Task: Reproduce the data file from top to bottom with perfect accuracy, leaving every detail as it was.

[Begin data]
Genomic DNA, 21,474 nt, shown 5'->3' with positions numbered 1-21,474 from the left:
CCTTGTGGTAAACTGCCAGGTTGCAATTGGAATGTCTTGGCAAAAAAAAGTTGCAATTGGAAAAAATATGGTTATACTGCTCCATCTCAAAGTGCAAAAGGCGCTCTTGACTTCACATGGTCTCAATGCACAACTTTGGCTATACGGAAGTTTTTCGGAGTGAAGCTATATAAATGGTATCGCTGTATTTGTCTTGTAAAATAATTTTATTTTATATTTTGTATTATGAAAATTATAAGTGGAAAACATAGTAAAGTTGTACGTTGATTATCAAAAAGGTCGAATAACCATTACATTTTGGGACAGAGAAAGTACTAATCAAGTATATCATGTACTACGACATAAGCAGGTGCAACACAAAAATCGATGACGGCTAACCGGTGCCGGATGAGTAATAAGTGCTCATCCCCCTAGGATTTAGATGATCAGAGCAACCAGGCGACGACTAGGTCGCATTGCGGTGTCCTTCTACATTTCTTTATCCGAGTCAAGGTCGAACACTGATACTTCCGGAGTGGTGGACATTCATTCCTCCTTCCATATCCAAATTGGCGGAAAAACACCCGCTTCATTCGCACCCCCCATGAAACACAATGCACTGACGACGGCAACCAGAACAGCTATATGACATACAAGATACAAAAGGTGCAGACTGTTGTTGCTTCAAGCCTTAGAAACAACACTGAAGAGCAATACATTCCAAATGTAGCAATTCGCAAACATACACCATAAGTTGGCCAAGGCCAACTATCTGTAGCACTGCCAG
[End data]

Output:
Genomic DNA, 21,474 nt, shown 5'->3' with positions numbered 1-21,474 from the left:
CCTTGTGGTAAACTGCCAGGTTGCAATTGGAATGTCTTGGCAAAAAAAAGTTGCAATTGGAAAAAATATGGTTATACTGCTCCATCTCAAAGTGCAAAAGGCGCTCTTGACTTCACATGGTCTCAATGCACAACTTTGGCTATACGGAAGTTTTTCGGAGTGAAGCTATATAAATGGTATCGCTGTATTTGTCTTGTAAAATAATTTTATTTTATATTTTGTATTATGAAAATTATAAGTGGAAAACATAGTAAAGTTGTACGTTGATTATCAAAAAGGTCGAATAACCATTACATTTTGGGACAGAGAAAGTACTAATCAAGTATATCATGTACTACGACATAAGCAGGTGCAACACAAAAATCGATGACGGCTAACCGGTGCCGGATGAGTAATAAGTGCTCATCCCCCTAGGATTTAGATGATCAGAGCAACCAGGCGACGACTAGGTCGCATTGCGGTGTCCTTCTACATTTCTTTATCCGAGTCAAGGTCGAACACTGATACTTCCGGAGTGGTGGACATTCATTCCTCCTTCCATATCCAAATTGGCGGAAAAACACCCGCTTCATTCGCACCCCCCATGAAACACAATGCACTGACGACGGCAACCAGAACAGCTATATGACATACAAGATACAAAAGGTGCAGACTGTTGTTGCTTCAAGCCTTAGAAACAACACTGAAGAGCAATACATTCCAAATGTAGCAATTCGCAAACATACACCATAAGTTGGCCAAGGCCAACTATCTGTAGCACTGCCAG